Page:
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For-profit Higher Education
On top of all the forces now weighing against the for-profit-college industry, there's one that hasn't grabbed any headlines but has the potential to upend some of the most visible players in the sector: robust and inventive competition. MOOCs for credit, new ventures like the competency-based degrees from Southern New Hampshire University's College for America, and online programs are some of the emerging ventures that now offer as much (or more) of the convenience and flexibility that were once for-profit colleges' chief selling point.
At a Congressional hearing before the defense appropriations subcommittee, Sen. Richard J. Durbin (D-Ill.) and Sen. Jack Reed (D-R.I.) called for stricter accreditation standards and criticized for-profit universities for using slick marketing tactics to get a larger cut of federal dollars. The hearing seemed to revive Sen. Durbin's efforts to pressure the for-profit sector to increase value for military members after he tried last year to reduce the percentage of federal dollars those universities could keep as income.
To hear and read the pundits, online education is set to transform how we learn.To buy all the giddy commentary is to believe that traditional college education will meet its maker thanks to crushing cost pressures from the online world. It all sounds so good and promising, until we realize that college is not about learning much as we might wish it were. When parents spend a fortune on their children’s schooling they’re not buying education.
It has become trendy if not clichéd in recent years to declare that higher ed is the next "bubble" in the American economic system will pop. This view has been particularly dominant in business publications. So we were surprised on Sunday to read in Forbes that the bubble might not be traditional higher ed. Could this be the start of the bursting of the higher-ed-bubble-story bubble?
Congress banned bounty-paid admissions counselors because the bounties tend to transform what should be an advising job into a sales job, complete with exaggerated assertions, creative avoidance of relevant facts, and a pursuit of the most vulnerable. The ban on bounties applies equally to for-profit, nonprofit, and public institutions, yet the serious transgressions have occurred predominantly in for-profit colleges. Why? Because the owners themselves are paid bounties on a vast scale.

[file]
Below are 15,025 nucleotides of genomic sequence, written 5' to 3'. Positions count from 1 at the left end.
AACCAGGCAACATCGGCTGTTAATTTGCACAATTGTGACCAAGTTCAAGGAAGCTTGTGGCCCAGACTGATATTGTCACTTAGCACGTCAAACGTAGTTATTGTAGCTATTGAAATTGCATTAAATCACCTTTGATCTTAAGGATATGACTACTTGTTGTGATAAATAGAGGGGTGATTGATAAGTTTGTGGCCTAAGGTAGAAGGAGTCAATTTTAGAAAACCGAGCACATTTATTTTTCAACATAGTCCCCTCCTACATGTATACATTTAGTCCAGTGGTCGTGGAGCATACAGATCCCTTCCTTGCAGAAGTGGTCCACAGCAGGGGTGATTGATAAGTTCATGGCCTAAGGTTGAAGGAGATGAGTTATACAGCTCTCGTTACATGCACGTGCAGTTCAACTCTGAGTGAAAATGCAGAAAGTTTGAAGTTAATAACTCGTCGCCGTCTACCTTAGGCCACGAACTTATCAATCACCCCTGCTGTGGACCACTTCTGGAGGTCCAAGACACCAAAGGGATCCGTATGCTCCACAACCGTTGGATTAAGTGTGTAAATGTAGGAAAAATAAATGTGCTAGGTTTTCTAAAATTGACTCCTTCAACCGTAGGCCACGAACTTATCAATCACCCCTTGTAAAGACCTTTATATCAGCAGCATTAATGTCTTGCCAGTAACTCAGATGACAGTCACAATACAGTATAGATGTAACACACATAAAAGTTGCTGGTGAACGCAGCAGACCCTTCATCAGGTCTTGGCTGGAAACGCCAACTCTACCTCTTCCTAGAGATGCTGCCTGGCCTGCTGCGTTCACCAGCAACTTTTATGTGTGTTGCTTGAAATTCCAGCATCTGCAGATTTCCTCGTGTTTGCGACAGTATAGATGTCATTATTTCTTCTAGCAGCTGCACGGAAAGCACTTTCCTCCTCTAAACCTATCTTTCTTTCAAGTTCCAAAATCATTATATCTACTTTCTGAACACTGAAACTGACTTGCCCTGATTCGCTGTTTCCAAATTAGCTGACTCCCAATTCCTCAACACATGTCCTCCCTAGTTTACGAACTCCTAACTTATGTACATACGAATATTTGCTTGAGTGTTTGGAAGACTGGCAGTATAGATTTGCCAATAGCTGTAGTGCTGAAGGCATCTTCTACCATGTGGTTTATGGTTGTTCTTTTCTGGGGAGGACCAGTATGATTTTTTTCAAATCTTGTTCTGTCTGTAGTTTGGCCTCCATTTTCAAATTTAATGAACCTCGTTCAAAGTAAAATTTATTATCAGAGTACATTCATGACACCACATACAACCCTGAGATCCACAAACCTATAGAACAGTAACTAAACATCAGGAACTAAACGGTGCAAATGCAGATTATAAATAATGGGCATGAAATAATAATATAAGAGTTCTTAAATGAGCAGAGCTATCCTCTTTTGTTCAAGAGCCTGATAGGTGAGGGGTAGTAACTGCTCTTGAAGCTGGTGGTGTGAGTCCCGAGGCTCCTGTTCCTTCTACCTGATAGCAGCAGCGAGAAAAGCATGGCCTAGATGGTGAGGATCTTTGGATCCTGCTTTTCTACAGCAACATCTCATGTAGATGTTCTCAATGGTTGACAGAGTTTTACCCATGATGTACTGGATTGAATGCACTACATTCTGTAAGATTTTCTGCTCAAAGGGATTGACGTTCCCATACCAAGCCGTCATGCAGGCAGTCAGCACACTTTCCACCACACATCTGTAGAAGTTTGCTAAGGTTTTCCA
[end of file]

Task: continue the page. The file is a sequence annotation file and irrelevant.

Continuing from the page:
A new study reaffirms that for-profit colleges do offer a path to higher education for students from underrepresented minority groups, low-income backgrounds, and relatively weak records of academic achievement. But those who graduated with associate degrees from for-profit colleges earned, on average, $425 per week - statistically indistinguishable from the $388 earned weekly by those who held only high-school diplomas.
In a notice to appear in Tuesday's Federal Register, the Education Department says it will revisit its controversial "gainful employment" and "state authorization" regulations as part of expanded rule-making sessions on fraud in the student-aid system. Both rules have been struck down in court, following challenges by for-profit colleges.
Tom Harkin (D-Iowa), chairman of the Senate Committee on Health, Education, Labor and Pensions, has announced that he will not seek re-election in 2014. For the last three years, the senator has been in the spotlight for investigating for-profit colleges. He found that for-profit universities and colleges were receiving a growing share of federal student aid but spending much of the money on marketing and aggressivevrecruiting, while students were taking on excessive debt. The senator expects to keep pushing for change.
Low quality programmes are low-cost programmes. Charging high tuition fees for a low-cost programme results in profit. Therefore, profit comes from low quality programmes. It follows, then, that since private sector providers are making a profit, the quality of their programmes must necessarily be suspect – as an imperfect logic. Simply because low-end, private sector institutions are frequently seen making profits, from a poor product does not make quality and profit incompatible.
Investigators from the U.S. Department of Education have subpoenaed the e-mail records and other documents of the group, the Institute for College Access and Success, or TICAS, to help determine if a key former department official, Robert M. Shireman, broke federal ethics laws by improperly communicating with the organization about those regulations. Before joining the Education Department in 2009, Mr. Shireman was president of TICAS, which he founded several years earlier.